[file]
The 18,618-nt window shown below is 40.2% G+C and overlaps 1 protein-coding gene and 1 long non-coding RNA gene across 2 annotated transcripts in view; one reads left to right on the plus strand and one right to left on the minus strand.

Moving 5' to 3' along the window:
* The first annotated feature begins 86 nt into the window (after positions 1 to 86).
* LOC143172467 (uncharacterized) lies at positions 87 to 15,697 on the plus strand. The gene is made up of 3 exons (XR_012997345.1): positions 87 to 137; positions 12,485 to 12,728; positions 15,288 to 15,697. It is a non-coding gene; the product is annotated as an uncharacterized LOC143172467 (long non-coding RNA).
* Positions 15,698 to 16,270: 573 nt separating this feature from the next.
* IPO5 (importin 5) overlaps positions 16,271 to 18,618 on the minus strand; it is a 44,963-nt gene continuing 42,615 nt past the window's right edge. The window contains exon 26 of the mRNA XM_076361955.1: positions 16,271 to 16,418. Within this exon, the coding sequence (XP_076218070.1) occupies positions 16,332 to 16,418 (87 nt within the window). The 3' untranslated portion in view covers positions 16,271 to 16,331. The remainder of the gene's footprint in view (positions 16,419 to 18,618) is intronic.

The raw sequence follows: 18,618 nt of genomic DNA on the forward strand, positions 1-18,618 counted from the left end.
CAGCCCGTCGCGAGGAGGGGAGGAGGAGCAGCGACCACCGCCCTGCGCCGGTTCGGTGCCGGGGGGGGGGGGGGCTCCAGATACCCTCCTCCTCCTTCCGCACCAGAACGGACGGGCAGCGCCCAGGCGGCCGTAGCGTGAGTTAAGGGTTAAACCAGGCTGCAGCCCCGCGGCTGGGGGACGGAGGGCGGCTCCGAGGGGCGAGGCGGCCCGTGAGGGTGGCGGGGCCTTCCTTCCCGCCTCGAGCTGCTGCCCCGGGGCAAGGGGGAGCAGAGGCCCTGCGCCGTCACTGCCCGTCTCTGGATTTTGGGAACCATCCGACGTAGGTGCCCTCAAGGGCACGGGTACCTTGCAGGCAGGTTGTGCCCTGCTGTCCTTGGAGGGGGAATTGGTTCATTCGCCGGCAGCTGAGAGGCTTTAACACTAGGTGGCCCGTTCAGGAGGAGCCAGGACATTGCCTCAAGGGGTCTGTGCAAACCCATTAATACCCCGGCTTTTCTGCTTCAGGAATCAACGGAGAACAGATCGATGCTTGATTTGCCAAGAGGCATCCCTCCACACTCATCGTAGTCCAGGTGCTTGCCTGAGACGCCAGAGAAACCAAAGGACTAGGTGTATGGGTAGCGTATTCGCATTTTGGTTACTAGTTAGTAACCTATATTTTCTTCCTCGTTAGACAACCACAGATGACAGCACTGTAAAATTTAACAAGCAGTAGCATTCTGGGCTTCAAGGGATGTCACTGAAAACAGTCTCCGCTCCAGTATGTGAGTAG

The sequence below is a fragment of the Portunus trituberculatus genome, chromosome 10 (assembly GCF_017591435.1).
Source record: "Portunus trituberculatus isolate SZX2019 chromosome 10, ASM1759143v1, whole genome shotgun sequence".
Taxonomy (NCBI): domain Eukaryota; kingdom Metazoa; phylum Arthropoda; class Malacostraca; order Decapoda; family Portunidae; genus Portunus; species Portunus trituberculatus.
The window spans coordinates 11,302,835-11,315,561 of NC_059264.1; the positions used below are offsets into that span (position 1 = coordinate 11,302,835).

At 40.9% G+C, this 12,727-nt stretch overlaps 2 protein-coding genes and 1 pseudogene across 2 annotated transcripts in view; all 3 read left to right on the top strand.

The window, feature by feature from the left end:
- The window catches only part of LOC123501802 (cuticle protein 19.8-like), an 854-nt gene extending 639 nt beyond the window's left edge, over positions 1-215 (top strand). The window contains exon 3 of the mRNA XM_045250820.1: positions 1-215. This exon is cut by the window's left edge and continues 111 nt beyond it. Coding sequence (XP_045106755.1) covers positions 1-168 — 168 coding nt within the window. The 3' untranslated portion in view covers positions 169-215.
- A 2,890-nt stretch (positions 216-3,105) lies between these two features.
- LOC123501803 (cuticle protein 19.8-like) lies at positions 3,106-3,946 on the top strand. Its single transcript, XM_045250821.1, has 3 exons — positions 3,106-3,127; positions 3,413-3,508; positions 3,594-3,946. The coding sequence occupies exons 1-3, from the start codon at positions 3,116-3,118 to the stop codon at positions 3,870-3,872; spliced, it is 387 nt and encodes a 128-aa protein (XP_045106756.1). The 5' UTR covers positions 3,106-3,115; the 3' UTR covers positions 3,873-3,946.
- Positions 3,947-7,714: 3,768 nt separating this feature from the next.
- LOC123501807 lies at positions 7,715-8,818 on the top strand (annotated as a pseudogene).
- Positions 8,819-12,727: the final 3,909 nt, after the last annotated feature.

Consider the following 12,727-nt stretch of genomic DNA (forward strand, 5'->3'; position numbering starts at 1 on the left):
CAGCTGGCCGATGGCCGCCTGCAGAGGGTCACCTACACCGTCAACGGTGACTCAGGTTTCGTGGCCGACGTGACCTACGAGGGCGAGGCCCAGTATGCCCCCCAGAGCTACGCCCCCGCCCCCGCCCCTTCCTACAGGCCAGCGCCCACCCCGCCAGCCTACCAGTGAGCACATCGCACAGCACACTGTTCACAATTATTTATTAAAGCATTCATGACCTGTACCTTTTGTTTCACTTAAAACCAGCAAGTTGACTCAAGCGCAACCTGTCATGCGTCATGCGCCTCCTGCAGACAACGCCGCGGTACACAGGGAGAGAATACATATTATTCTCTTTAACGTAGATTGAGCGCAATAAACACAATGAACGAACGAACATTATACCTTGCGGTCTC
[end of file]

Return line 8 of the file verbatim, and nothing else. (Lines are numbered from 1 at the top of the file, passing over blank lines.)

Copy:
CAGCCCGTCGCGAGGAGGGGAGGAGGAGCAGCGACCACCGCCCTGCGCCGGTTCGGTGCCGGGGGGGGGGGGGGCTCCAGATACCCTCCTCCTCCTTCCGCACCAGAACGGACGGGCAGCGCCCAGGCGGCCGTAGCGTGAGTTAAGGGTTAAACCAGGCTGCAGCCCCGCGGCTGGGGGACGGAGGGCGGCTCCGAGGGGCGAGGCGGCCCGTGAGGGTGGCGGGGCCTTCCTTCCCGCCTCGAGCTGCTGCCCCGGGGCAAGGGGGAGCAGAGGCCCTGCGCCGTCACTGCCCGTCTCTGGATTTTGGGAACCATCCGACGTAGGTGCCCTCAAGGGCACGGGTACCTTGCAGGCAGGTTGTGCCCTGCTGTCCTTGGAGGGGGAATTGGTTCATTCGCCGGCAGCTGAGAGGCTTTAACACTAGGTGGCCCGTTCAGGAGGAGCCAGGACATTGCCTCAAGGGGTCTGTGCAAACCCATTAATACCCCGGCTTTTCTGCTTCAGGAATCAACGGAGAACAGATCGATGCTTGATTTGCCAAGAGGCATCCCTCCACACTCATCGTAGTCCAGGTGCTTGCCTGAGACGCCAGAGAAACCAAAGGACTAGGTGTATGGGTAGCGTATTCGCATTTTGGTTACTAGTTAGTAACCTATATTTTCTTCCTCGTTAGACAACCACAGATGACAGCACTGTAAAATTTAACAAGCAGTAGCATTCTGGGCTTCAAGGGATGTCACTGAAAACAGTCTCCGCTCCAGTATGTGAGTAG